I just finished Victor Frankl's book, "Man's Search for Meaning" This book is one of the most deeply spiritual books I've read. It's short and describes Dr Frankl's experiences as a prisoner in Auschwitz and other concentration camps across Europe. Dr Frankl is also a Neurologist and Psychotherapist and lays out in the second part of the book his model of psychotherapy he termed Logotherapy. The experiential part forms the authoritative basis for the second therapeutic section. As opposed to Freudian psychoanalysis which is based on man's need for pleasure or others founded on man's need for power, Logotherapy's basis is man's search for meaning in life and focuses on the future rather than the past. I'm certain that there are much more erudite reviews of this hugely important work, but I consider this to be one of those experiences or works that crosses ones path and depending on the timing can be a critical evolutionary influence on one's life, so thought I would pass on my own clumsy thoughts on the chance that others would pick it up and read it as a result.
Logotherapy encompasses an entirely new way to encounter life. It focuses on responsibility, responsibility to find meaning and live within the implied tenets of that meaning. It avoids judgement. Anyone is capable of great good and great evil it is their choice which path they follow. Someone having chosen a path of evil may yet change based upon their own cathartic experiences and follow a separate path later in life. Meaning in life is achieved through love and suffering. If you can avoid suffering you should do so. Abiding suffering with alternate choice is not heroic, but masochistic. When it is not a choice, such as in the case of having a terminal or disabling illness, the way in which the victim suffers is a choice and the way he conducts himself gives meaning to his life, "we are challenged to challenge ourselves."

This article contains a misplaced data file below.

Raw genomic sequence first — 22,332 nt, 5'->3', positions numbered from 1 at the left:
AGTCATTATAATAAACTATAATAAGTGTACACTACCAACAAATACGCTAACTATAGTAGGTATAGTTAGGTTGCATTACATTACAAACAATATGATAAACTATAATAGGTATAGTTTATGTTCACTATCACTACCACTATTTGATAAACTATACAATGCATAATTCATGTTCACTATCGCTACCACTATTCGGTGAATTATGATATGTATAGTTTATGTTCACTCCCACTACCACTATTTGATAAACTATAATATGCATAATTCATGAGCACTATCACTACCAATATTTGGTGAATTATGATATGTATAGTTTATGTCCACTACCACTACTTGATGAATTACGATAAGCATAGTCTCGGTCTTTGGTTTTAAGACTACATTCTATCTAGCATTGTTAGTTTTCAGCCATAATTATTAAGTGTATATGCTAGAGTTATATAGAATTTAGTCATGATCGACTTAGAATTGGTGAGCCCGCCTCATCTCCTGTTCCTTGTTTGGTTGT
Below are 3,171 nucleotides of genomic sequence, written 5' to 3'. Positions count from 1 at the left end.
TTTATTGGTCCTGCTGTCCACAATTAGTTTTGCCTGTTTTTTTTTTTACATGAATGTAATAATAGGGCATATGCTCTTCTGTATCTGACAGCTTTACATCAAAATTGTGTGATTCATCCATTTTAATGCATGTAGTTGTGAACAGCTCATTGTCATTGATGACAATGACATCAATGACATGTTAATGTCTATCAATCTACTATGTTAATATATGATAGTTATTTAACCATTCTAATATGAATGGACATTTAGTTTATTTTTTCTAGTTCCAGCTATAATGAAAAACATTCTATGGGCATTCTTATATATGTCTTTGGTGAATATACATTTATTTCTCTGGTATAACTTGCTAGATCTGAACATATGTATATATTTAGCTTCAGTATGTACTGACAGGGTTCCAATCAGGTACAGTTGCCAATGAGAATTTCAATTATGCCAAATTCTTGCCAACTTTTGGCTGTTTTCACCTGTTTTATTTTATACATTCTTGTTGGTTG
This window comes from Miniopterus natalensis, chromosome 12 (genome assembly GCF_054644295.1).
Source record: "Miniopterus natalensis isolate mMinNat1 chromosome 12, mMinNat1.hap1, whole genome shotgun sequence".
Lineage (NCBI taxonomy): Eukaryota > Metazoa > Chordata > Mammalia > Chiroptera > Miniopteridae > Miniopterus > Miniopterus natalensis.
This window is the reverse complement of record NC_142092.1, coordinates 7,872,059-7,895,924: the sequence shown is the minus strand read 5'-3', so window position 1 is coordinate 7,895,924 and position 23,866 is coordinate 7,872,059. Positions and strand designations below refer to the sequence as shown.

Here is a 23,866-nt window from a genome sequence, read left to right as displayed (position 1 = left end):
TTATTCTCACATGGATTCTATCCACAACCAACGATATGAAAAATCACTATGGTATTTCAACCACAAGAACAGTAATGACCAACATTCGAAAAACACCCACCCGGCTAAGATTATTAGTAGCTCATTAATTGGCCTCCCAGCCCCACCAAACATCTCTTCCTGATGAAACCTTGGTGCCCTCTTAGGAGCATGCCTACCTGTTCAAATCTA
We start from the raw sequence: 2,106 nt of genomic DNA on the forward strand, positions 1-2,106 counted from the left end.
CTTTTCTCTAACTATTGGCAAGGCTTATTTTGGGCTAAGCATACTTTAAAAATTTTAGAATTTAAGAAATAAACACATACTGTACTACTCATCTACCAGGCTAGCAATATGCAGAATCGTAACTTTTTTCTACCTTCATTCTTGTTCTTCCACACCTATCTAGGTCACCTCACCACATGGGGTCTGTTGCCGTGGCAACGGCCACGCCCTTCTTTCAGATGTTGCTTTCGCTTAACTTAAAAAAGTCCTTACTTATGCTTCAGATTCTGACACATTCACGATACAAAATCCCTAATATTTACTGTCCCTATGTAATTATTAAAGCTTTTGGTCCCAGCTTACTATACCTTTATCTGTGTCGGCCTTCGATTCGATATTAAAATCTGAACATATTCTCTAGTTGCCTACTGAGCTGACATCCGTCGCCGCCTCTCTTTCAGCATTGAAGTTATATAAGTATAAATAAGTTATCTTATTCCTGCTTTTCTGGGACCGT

"Love is the only way to grasp a human being in the innermost core of his personality. No one can become fully aware of the very essence of another human being unless he loves him. By his love he is able to see the essential traits and features in the beloved person; and even more see that which is potential in him, which is not yet actualized but ought to be actualized. Furthermore, by his love, the loving person enables the beloved person to actualize these potentialities. By making him aware of what he should become he makes these potentialities come true." This is a powerful concept. Through love comes understanding, understanding together with love breeds encouragement. And encouragement is all that is sometimes necessary to get a person moving towards their potential.
Logotherapy (it seems to me) is a way to point someone towards recognizing tangible meaning in their lives and as part of doing so will then realize their potential in actualization of that meaning. He will then knock down the stumbling blocks scattering the path to that actualization by the shear power and force of that vision.
Some of those stumbling blocks can be neurosis: fear of speaking, fear of bacteria, anxiety over not being able to sleep. Frankl describes a way of overcoming these neurosis using a Logotherapy technique described as "Paradoxical Intention" whereby the patient intends for a short time that which they fear. For example the person who has trouble sleeping and is dreading going to bed for fear that they will not sleep would use Paradoxical Intention to try not to go to sleep, in which case they will soon fall to sleep. I'm certain this is not as easy as it sounds, but makes a helluva lot of sense. The anticipation of the response becomes a greater problem than the problem itself. This is a way to fool the mind into diffusing the anticipatory anxiety.
"At any moment, man must decide for better or worse, what will be the monument of his existence."